The other night I led Bakasana (Crow) prep poses, but when we got to the actual POSE, I really couldn’t hold it for very long. Two of my younger, more bendy students were rocking it though, and even trying advanced variations.
I was trying to help them achieve some of these variations, but I couldn’t demo what I was trying to explain, and so as I walked home from class I found myself a little grouchy, a little sad, and a little on edge.
I get very frustrated whenever I am not able to demo, or do, advanced asana in class. It makes me question my helpfulness as a teacher. I understand, in my mind, that some poses are simply not going to take shape in my particular body at this time, either because I am not strong enough, or because I lack sufficient openness in my hips, or simply because my bones won’t allow it.
But I also know that if I work towards these poses, and if that work is performed patiently, with reverence, and for a long time, my body can probably express any shape I wish.
That’s because if there is one thing I do know how to do exceedingly well, it is practice. I know how to sit down on my mat and begin. I know how to dial-in quickly, and, without a lot of fanfare, stay dialed-in –on everything, including that endless running head-chatter about how impossible it all is.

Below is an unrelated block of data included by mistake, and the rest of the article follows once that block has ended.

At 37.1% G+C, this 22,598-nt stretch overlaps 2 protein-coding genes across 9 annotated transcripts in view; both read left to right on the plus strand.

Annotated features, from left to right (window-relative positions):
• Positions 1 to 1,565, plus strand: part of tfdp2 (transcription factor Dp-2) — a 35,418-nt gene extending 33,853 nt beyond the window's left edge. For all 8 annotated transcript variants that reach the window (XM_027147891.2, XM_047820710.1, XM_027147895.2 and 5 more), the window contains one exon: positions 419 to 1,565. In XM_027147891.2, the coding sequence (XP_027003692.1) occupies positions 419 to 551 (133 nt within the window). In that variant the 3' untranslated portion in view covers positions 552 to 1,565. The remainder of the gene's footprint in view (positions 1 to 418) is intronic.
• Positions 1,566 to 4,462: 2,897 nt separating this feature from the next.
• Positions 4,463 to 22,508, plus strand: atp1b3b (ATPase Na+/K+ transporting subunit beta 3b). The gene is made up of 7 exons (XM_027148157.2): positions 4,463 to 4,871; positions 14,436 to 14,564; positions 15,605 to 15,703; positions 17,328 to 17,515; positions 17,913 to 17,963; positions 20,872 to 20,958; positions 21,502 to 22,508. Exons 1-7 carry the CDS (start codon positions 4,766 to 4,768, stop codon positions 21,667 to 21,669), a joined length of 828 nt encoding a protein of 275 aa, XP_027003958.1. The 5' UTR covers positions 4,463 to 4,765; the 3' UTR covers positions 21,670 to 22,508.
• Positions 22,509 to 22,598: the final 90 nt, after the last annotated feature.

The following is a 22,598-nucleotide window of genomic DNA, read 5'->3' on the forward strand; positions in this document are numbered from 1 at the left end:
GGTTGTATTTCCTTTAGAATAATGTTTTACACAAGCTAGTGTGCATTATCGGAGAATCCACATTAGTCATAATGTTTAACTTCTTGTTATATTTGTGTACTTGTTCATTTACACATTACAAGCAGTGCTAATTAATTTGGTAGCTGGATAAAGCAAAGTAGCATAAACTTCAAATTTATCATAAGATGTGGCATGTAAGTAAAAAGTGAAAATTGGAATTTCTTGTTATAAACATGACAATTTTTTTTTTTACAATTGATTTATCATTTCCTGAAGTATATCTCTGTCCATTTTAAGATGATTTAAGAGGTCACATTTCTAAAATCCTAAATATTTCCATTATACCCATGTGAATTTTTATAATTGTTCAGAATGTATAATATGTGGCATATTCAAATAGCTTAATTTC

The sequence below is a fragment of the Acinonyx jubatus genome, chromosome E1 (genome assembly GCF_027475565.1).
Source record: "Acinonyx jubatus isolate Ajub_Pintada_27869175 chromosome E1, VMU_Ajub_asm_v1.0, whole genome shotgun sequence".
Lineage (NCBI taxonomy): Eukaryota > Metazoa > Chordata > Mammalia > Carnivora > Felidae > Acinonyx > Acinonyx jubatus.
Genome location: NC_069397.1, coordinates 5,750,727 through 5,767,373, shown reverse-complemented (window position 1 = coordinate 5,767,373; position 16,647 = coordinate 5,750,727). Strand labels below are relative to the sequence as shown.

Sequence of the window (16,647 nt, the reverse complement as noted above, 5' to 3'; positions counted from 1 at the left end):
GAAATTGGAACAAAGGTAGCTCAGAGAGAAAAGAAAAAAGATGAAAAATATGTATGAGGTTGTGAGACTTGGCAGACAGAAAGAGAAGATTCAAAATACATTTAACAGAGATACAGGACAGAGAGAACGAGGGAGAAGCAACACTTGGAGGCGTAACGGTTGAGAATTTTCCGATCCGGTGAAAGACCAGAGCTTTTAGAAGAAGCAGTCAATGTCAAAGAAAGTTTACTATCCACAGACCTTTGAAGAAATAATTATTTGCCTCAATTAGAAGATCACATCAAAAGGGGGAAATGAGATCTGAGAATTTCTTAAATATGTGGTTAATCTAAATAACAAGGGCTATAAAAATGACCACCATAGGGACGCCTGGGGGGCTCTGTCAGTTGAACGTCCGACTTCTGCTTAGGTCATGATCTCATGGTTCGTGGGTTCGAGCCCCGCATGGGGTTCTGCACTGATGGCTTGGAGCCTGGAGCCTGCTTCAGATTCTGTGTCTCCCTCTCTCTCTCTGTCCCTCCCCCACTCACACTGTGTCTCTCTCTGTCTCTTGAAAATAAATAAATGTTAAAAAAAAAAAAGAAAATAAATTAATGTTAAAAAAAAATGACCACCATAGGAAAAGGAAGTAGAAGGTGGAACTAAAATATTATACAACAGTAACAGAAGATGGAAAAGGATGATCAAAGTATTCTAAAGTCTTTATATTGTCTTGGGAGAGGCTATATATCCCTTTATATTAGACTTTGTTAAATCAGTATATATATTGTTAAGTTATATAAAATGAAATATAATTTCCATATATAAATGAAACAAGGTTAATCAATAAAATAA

When I enter my practice room these days, time slows waaay down, then it seems to stop completely. An hour or so later I emerge and can hardly speak, or even remember what transpired.
As I am nearing the 5-month mark in my daily yoga streak, I am feeling really different, really strong–not in my body, though there is some of that, but in what I am made of; I feel my “mettle,” so to speak. I am feeling the results of 150 days of good, sustained practice, and it feels really, really good.